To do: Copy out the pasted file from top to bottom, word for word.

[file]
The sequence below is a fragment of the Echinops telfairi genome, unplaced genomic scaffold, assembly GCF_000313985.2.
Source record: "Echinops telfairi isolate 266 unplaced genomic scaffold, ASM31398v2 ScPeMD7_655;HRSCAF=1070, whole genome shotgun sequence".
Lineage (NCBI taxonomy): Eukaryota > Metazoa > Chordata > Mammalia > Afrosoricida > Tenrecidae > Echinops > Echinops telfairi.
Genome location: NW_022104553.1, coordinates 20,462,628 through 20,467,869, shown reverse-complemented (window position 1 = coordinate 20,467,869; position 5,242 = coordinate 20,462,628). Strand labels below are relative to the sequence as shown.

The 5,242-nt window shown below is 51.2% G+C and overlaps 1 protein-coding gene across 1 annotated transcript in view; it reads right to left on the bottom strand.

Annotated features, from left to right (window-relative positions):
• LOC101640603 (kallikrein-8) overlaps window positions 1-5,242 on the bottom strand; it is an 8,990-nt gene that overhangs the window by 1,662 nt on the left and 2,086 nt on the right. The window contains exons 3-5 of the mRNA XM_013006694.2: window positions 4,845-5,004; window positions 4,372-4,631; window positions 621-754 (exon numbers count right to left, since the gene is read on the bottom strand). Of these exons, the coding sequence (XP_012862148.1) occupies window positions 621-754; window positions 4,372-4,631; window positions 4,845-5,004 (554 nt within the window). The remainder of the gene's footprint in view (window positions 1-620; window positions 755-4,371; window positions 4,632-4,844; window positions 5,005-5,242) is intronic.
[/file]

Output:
The sequence below is a fragment of the Echinops telfairi genome, unplaced genomic scaffold, assembly GCF_000313985.2.
Source record: "Echinops telfairi isolate 266 unplaced genomic scaffold, ASM31398v2 ScPeMD7_655;HRSCAF=1070, whole genome shotgun sequence".
Lineage (NCBI taxonomy): Eukaryota > Metazoa > Chordata > Mammalia > Afrosoricida > Tenrecidae > Echinops > Echinops telfairi.
Genome location: NW_022104553.1, coordinates 20,462,628 through 20,467,869, shown reverse-complemented (window position 1 = coordinate 20,467,869; position 5,242 = coordinate 20,462,628). Strand labels below are relative to the sequence as shown.

The 5,242-nt window shown below is 51.2% G+C and overlaps 1 protein-coding gene across 1 annotated transcript in view; it reads right to left on the bottom strand.

Annotated features, from left to right (window-relative positions):
• LOC101640603 (kallikrein-8) overlaps window positions 1-5,242 on the bottom strand; it is an 8,990-nt gene that overhangs the window by 1,662 nt on the left and 2,086 nt on the right. The window contains exons 3-5 of the mRNA XM_013006694.2: window positions 4,845-5,004; window positions 4,372-4,631; window positions 621-754 (exon numbers count right to left, since the gene is read on the bottom strand). Of these exons, the coding sequence (XP_012862148.1) occupies window positions 621-754; window positions 4,372-4,631; window positions 4,845-5,004 (554 nt within the window). The remainder of the gene's footprint in view (window positions 1-620; window positions 755-4,371; window positions 4,632-4,844; window positions 5,005-5,242) is intronic.